The lawsuit at the European Court of Human Rights says Athens carried out a violent and massive coordinated operation against 200 people stranded on a boat.
Instead of helping 200 refugees last October, the Greek authorities attacked and aggressively pushed them back towards Turkey, says a lawsuit filed at the European Court of Human Rights (ECHR).
Legal Centre Lesvos (LCL), the Greek NGO behind the legal fight, says the incident highlights how Greek officials use the “collective expulsion” of refugees as part of a systematic practice implemented by Athens to deal with the migrant issue.
The case has been filed on behalf of 11 Syrians. Alarm Phone, another NGO, which provides an SOS hotline to migrants crossing the Mediterranean Sea, has collected more evidence to back their claim.
Supported by survivor testimonies, GPS data, photos, and videos, lawyers say the incident was “one of the biggest pushbacks in the Aegean”.
The lawsuit says that men wearing balaclavas in Hellenic Coast Guard vessels arrived at the location where the refugees had been waiting for over five hours to be rescued. Instead, the guards, who wore balaclavas took away their belongings, beat them up and pushed them towards the Turkish coast.
They were left with no food, water, or assistance. The guards also threatened refugees with a warning that further violence would follow should they attempt to enter Greek territorial waters again.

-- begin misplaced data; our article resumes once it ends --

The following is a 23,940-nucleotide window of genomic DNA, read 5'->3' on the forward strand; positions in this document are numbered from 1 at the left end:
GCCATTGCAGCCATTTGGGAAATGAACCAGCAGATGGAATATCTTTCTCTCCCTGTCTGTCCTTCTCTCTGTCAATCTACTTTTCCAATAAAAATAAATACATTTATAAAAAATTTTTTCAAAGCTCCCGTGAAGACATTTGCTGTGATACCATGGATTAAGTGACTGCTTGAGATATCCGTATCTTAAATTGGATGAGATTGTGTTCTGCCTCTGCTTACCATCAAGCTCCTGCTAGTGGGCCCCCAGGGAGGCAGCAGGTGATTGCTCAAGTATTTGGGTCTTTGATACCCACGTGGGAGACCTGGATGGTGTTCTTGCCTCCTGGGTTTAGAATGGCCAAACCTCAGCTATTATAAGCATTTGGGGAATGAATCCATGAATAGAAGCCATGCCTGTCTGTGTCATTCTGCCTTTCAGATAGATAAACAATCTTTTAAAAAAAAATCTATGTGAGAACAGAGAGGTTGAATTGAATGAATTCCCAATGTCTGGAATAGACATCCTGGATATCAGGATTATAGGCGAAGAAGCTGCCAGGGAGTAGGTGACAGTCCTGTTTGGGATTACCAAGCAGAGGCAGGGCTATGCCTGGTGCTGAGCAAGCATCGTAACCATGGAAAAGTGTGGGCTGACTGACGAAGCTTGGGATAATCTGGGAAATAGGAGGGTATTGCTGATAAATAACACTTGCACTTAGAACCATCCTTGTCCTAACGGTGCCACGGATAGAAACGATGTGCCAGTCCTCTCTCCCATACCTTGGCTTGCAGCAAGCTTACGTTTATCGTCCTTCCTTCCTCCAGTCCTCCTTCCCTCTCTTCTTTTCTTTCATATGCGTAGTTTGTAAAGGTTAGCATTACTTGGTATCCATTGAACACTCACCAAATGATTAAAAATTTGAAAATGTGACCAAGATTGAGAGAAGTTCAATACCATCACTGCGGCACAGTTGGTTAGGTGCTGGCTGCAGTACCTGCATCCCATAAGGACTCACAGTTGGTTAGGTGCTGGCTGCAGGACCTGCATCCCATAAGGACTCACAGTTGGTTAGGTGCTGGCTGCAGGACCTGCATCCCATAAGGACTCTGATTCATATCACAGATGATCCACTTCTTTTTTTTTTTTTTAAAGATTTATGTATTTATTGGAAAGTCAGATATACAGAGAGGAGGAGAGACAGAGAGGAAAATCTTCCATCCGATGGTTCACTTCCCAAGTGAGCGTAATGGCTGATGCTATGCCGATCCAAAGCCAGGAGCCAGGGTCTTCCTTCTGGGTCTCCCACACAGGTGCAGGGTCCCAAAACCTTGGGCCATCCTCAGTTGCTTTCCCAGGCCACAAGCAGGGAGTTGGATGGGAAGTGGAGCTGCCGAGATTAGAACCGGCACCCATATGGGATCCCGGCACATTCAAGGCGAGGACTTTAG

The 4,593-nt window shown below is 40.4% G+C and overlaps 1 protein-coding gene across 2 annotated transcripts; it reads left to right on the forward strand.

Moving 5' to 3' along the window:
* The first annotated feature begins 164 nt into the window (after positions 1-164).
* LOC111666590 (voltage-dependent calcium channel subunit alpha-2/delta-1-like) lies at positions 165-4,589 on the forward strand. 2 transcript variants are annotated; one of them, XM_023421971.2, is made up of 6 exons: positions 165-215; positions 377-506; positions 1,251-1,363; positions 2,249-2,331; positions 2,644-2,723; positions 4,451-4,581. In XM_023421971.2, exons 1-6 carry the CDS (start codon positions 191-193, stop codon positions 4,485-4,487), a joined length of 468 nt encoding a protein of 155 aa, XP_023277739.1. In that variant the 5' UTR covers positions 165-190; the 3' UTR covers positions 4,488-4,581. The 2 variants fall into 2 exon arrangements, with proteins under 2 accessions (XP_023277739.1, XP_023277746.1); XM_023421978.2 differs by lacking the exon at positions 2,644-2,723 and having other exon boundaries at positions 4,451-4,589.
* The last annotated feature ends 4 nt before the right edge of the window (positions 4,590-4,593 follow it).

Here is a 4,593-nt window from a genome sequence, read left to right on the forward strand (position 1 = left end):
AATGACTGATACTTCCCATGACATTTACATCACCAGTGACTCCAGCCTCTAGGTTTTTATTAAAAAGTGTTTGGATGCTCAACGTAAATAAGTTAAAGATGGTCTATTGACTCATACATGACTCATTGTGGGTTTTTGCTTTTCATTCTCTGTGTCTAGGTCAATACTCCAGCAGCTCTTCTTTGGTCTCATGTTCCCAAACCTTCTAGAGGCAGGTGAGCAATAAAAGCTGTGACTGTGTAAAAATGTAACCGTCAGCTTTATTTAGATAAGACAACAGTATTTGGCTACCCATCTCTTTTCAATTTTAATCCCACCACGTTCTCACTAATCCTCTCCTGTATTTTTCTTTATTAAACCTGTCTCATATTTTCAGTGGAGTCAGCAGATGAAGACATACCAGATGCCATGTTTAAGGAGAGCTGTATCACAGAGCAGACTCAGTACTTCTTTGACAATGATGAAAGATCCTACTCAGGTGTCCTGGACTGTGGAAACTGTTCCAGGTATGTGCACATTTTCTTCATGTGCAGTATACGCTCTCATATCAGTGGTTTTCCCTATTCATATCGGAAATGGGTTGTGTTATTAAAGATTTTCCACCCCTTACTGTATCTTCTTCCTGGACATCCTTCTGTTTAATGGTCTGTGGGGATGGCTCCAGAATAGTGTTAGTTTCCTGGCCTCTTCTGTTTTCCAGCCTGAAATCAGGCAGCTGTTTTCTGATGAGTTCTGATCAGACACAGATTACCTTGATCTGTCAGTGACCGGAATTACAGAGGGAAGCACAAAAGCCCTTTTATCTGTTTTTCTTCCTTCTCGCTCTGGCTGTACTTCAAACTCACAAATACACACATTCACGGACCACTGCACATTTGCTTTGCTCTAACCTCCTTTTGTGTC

This is not the first time Athens has faced accusations of migrant mistreatment - most of whom are trying to flee war, extreme poverty, or persecution in their home countries.
In March last year, Ankara announced that it will no longer stop refugees who want to leave Turkey given that the country refused to be Europe’s gatekeeper amid a lack of cooperation from its European neighbours.
Following that decision, thousands of refugees flooded the Turkish coast to try and cross into Greece, the most popular migration route into Europe.
What came next were repeated reports of Greek pushbacks. This involved the coastguard deliberately forcing rubber boats - often filled with too many people - back into the open sea, something that lawyers say is illegal under international conventions.
Greek border police have reportedly fired plastic bullets, tear gas, sound bombs and even used water cannons to discourage the landing of the refugees, which include many children. Journalists who have tried to highlight the brutality of the coast guards have also been manhandled.
Both the European Union and the United Nations have repeatedly condemned the attacks in the past.
Reports of illegal pushbacks are not isolated events and instead form part of an ongoing systematic and widespread practice, LCL says.
The most recent lawsuit constitutes the group’s fifth such legal action against Greece.
“In each case, migrants who had arrived to Greece with the intention to seek asylum, were instead met with violence, humiliation, and torture at the hands of Greek authorities, eventually being abandoned at sea without means to stay safe or to call for rescue,” it said.
“Greece is one of the few European countries that has not explicitly prohibited collective expulsions, and Greece’s legal system does not provide adequate criminal remedy to redress the gravity of the international and human rights law violations entailed in collective expulsions…” the NGO said.
Greece denies the accusation and has shown no interest in investigating these alleged crimes. This leaves victims no choice but to seek justice from the European Court of Human Rights where a case can go on for years.